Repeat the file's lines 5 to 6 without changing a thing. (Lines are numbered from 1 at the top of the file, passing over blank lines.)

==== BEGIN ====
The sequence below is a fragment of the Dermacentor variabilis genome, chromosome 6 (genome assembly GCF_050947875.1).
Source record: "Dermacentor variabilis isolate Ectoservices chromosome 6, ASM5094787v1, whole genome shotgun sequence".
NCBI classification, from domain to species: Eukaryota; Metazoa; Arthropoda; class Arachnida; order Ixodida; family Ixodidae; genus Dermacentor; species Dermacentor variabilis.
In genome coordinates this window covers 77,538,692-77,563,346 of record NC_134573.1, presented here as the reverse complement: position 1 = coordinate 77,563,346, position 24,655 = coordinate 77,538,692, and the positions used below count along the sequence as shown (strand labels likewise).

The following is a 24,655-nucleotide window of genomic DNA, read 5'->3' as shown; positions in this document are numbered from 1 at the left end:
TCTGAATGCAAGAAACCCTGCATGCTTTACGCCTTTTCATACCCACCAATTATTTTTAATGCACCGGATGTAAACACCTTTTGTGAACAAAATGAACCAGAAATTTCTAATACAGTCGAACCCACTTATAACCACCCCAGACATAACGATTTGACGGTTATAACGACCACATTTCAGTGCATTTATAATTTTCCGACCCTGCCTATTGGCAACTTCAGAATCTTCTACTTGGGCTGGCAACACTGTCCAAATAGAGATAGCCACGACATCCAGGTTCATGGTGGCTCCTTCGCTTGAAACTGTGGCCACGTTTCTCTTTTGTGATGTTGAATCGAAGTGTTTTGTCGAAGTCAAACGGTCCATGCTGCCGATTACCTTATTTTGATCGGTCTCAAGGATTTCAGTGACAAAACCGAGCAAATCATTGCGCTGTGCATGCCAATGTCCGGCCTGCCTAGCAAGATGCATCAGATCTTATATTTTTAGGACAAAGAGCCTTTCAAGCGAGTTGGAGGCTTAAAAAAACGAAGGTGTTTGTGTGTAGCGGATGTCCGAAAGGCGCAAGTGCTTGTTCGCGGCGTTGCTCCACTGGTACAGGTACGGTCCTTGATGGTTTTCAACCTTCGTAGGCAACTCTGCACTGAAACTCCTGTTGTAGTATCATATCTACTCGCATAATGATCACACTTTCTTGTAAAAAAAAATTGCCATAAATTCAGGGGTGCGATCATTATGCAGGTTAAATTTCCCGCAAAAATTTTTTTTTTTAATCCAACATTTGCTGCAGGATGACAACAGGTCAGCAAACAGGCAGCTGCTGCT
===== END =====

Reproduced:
The following is a 24,655-nucleotide window of genomic DNA, read 5'->3' as shown; positions in this document are numbered from 1 at the left end:
TCTGAATGCAAGAAACCCTGCATGCTTTACGCCTTTTCATACCCACCAATTATTTTTAATGCACCGGATGTAAACACCTTTTGTGAACAAAATGAACCAGAAATTTCTAATACAGTCGAACCCACTTATAACCACCCCAGACATAACGATTTGACGGTTATAACGACCACATTTCAGTGCATTTATAATTTTCCGACCCTGCCTATTGGCAACTTCAGAATCTTCTACTTGGGCTGGCAACACTGTCCAAATAGAGATAGCCACGACATCCAGGTTCATGGTGGCTCCTTCGCTTGAAACTGTGGCCACGTTTCTCTTTTGTGATGTTGAATCGAAGTGTTTTGTCGAAGTCAAACGGTCCATGCTGCCGATTACCTTATTTTGATCGGTCTCAAGGATTTCAGTGACAAAACCGAGCAAATCATTGCGCTGTGCATGCCAATGTCCGGCCTGCCTAGCAAGATGCATCAGATCTTATATTTTTAGGACAAAGAGCCTTTCAAGCGAGTTGGAGGCTTAAAAAAACGAAGGTGTTTGTGTGTAGCGGATGTCCGAAAGGCGCAAGTGCTTGTTCGCGGCGTTGCTCCACTGGTACAGGTACGGTCCTTGATGGTTTTCAACCTTCGTAGGCAACTCTGCACTGAAACTCCTGTTGTAGTATCATATCTACTCGCATAATGATCACACTTTCTTGTAAAAAAAAATTGCCATAAATTCAGGGGTGCGATCATTATGCAGGTTAAATTTCCCGCAAAAATTTTTTTTTTTAATCCAACATTTGCTGCAGGATGACAACAGGTCAGCAAACAGGCAGCTGCTGCT